Obviously, being trapped in his own "Star Trek" reality warp for ten years didn't lend (director Jonathan) Frakes much ability to communicate with audiences that aren't wearing Spock ears and talking back to the screen in Klingon.
For some reason, I was actually looking forward to seeing this, which just goes to show you I ought to jam a corkscrew in my urethra and spend the day trying to uncork my penis the next time that thought crosses my mind. The concept seemed to have promise -- some kids have a watch that allows them to speed up their molecules to such a degree that everyone else is moving so slowly as to be effectively immobilized.
Unfortunately, this movie is nothing like Nicholson Baker's book "The Fermata," in which the protagonist can stop time and basically waits until every hot woman he sees jumps in the shower. What does our hero, Zak Gibbs (Jesse Bradford) do? He goes bike-riding with the new girl, Francesca (Paula Garcés). Bike riding, for Christ's sake! Zak is 16 years old and this is all he can think to do with his nifty time-stopping watch? (Suggestions: Francesca undresses. Use watch. Francesca showers. Use watch. Francesca invites all her female friends over for naked pillow fighting. Use watch.)
Actually, the blame for this lack of imagination lies not with Zak so much as with director Jonathan Frakes. Obviously, being trapped in his own "Star Trek" reality warp for ten years didn't lend Frakes much ability to communicate with audiences that aren't wearing Spock ears and talking back to the screen in Klingon. And to think I hadn't learned this lesson from watching everything William Shatner ever did after "Star Trek."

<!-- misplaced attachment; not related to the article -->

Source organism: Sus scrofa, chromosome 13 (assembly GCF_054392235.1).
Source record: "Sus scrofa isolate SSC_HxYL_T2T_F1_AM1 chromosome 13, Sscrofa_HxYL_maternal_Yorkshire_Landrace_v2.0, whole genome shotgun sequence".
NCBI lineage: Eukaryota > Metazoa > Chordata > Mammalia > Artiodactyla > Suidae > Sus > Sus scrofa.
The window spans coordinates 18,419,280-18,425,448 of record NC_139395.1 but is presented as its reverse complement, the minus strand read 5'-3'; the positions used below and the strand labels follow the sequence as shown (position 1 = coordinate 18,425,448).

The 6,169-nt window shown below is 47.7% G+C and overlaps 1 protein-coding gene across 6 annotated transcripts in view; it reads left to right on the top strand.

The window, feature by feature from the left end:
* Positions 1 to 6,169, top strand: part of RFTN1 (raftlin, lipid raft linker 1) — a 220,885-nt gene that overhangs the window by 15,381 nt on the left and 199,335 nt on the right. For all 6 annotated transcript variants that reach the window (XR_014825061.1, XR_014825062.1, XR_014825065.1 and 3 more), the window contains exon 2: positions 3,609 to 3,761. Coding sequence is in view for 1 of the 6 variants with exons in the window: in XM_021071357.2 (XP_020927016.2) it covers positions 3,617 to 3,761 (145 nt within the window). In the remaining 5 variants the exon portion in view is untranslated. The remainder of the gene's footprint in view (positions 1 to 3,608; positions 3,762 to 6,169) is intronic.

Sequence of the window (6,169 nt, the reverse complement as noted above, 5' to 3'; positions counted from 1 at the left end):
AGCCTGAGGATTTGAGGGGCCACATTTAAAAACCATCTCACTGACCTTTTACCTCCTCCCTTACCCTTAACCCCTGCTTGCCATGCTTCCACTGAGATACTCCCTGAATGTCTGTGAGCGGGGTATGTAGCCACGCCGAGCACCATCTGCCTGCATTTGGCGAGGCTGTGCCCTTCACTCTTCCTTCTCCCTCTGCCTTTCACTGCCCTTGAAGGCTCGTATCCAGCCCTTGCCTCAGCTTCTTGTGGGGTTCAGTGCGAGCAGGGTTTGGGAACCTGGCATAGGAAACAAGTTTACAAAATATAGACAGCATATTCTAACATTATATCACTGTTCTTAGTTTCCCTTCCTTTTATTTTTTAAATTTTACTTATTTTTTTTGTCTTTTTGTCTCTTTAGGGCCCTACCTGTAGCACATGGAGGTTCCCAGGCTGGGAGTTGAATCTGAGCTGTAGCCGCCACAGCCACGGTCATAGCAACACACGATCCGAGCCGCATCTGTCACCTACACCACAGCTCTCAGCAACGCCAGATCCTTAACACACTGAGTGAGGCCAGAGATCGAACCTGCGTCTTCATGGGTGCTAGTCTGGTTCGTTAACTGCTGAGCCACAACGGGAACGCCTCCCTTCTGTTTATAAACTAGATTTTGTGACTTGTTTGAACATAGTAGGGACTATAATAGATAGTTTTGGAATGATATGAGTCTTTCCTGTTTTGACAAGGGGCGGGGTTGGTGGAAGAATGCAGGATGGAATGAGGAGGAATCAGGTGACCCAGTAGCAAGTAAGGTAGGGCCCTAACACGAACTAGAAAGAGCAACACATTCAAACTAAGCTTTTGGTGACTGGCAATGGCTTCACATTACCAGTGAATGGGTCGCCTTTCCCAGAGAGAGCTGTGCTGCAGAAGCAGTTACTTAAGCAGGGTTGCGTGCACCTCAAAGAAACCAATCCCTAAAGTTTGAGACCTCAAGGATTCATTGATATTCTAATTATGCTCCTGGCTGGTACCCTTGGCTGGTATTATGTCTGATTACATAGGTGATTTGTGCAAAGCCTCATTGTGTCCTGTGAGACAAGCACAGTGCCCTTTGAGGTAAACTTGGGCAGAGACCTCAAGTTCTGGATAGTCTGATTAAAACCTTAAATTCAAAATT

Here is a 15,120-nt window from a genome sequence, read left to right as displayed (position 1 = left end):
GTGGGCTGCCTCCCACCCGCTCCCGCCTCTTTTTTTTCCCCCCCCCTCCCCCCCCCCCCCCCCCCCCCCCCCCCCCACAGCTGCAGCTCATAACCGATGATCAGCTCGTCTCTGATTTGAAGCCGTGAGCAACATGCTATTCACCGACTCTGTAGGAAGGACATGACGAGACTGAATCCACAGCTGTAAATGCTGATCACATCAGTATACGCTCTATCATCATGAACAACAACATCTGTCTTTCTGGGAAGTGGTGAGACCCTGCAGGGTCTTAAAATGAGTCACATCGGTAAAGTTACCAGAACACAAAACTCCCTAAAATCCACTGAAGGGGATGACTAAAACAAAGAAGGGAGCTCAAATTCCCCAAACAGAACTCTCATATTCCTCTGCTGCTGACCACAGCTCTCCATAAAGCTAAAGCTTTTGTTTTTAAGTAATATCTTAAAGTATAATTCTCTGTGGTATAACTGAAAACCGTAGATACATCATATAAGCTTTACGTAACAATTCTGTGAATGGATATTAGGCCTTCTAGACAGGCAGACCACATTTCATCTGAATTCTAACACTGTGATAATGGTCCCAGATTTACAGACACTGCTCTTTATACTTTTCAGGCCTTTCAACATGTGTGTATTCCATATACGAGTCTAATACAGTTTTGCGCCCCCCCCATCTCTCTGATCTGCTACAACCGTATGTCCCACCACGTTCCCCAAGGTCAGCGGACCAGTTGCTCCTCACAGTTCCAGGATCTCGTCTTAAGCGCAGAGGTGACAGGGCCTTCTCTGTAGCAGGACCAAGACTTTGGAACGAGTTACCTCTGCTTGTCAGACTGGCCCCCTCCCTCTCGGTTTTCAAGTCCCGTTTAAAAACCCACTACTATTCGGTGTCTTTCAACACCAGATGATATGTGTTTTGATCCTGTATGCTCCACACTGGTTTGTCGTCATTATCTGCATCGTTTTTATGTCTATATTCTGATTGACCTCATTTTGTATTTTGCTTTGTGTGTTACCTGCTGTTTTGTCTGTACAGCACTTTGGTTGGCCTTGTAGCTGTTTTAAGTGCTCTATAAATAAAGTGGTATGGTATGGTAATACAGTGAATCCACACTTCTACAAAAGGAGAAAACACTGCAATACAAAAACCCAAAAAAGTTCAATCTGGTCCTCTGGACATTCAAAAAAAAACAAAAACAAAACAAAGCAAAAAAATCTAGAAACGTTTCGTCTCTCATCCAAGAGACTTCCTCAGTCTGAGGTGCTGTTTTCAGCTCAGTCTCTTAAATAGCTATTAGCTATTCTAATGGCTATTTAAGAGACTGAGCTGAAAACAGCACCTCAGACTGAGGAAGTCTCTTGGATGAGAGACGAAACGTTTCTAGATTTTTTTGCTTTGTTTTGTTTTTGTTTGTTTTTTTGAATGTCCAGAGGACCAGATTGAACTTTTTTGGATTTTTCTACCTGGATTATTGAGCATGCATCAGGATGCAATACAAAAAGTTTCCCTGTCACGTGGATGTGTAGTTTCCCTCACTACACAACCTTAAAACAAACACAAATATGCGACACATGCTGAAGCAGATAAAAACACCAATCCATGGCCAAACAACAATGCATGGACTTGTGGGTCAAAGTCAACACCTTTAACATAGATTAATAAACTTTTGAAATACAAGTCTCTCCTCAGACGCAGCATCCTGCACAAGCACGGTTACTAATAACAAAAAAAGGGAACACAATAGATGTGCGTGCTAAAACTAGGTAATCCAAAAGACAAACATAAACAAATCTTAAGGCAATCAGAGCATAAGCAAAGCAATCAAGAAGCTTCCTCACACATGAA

In one particularly painful scene, Dr. Earl Dopler (French Stewart) warns Zak to not get the watch wet. To think Dopler went to all the trouble to make the time-stopping watch, yet didn't bother to spray it with a coat of Scotch Guard. Somehow, the watch works for a bit, then breaks. The bad guys, led by Henry Gates (Michael Biehn), also have watches but for whatever reason don't choose to use them until it's too late to matter. Zak ends up in the hospital and the bad guys only think to turn their watches on after Zak gets his working again.
Here's my point: The bad guys, had they used their watches from the start, could have shot and stabbed and dismembered and immolated Zak and then staged it to look like an Enron-style suicide. Apparently, nobody on the film, including the scriptwriters, bothered to give a second's thought to the more complex implications of this technology. By film's end, the only clock that seemed frozen was my watch as I waited for this disastrous movie to be over.
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